Previous Page

One of Toronto’s most distinct neighborhoods, Chinatown has attracted immigrants from many Asian countries. It is among the largest Chinatowns in North America.

About Chinatown

Toronto Chinatown

Toronto’s Chinatown had its beginnings with just one man – Sam Ching – who came to the city and opened a hand-wash laundry. Mr. Ching was the impetus for hundreds more Chinese immigrants who began arriving in Toronto around the turn-of-the-twentieth-century.

Population records show that Chinatown was quite well established by 1935, with several hundred Chinese living in the area near the current City Hall. One old document shows that, around that time, there were more than three hundred Chinese hand laundries in a four-block radius!

A street in Chinatown, Toronto
A street in Chinatown, Toronto
Chinatown street

Within the next few decades, including the years during World War II, Chinatown continued to expand. Some ethnic Chinese moved to Toronto from other Chinatowns on the U.S. west coast, such as San Francisco, due to poor treatment there. Others came directly to Toronto, mostly from China’s northern provinces, like Guangdong. Others arrived from Hong Kong, Southeast Asia, the West Indies, and Africa.

When the new City Hall was built in the 1960s, the Chinese population was displaced and most moved to the area around the intersection of Spadina and West Dundas Streets, which is now referred to as “the original Chinatown”. That’s because several other distinctly Chinese neighborhoods have sprung up in and around the city over the past decades.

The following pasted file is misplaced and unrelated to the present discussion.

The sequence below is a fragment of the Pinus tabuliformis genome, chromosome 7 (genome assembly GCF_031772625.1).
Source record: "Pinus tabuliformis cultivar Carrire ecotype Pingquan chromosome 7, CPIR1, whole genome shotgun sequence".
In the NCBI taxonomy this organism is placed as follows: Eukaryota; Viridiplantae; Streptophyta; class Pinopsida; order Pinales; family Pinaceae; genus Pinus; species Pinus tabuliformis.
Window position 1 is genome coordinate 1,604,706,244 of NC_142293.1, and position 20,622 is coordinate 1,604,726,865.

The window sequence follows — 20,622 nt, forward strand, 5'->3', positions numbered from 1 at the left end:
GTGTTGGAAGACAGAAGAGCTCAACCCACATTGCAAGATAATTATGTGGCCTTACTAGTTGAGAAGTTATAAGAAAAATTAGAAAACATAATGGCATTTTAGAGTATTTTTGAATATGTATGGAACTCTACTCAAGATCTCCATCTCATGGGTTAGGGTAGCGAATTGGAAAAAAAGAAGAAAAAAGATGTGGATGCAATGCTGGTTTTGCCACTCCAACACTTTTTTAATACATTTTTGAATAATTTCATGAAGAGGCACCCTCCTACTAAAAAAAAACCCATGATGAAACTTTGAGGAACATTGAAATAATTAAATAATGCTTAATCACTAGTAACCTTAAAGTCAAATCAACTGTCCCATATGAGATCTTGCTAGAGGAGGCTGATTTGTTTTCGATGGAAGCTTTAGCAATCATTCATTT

Things to Do

Some have likened “old” Chinatown to Hong Kong. It’s a busy, crowded place full of wonderful Chinese experiences. Visitors and locals head here for the fine restaurants, which serve everything from dim sum to amazing multi-course dinners that compete with those of the finest restaurants in the city. You’ll also enjoy the amazing array of shops peddling silk kimonos, Chinese herbs, porcelain, jewelry, and even kitschy souvenirs.

If you’re lucky, you’ll land in Chinatown during one of their many festivals, including – of course – Chinese New Year. Weekends can be wild here also, with huge crowds of visitors and lots of outdoor markets to browse.

Scroll to Top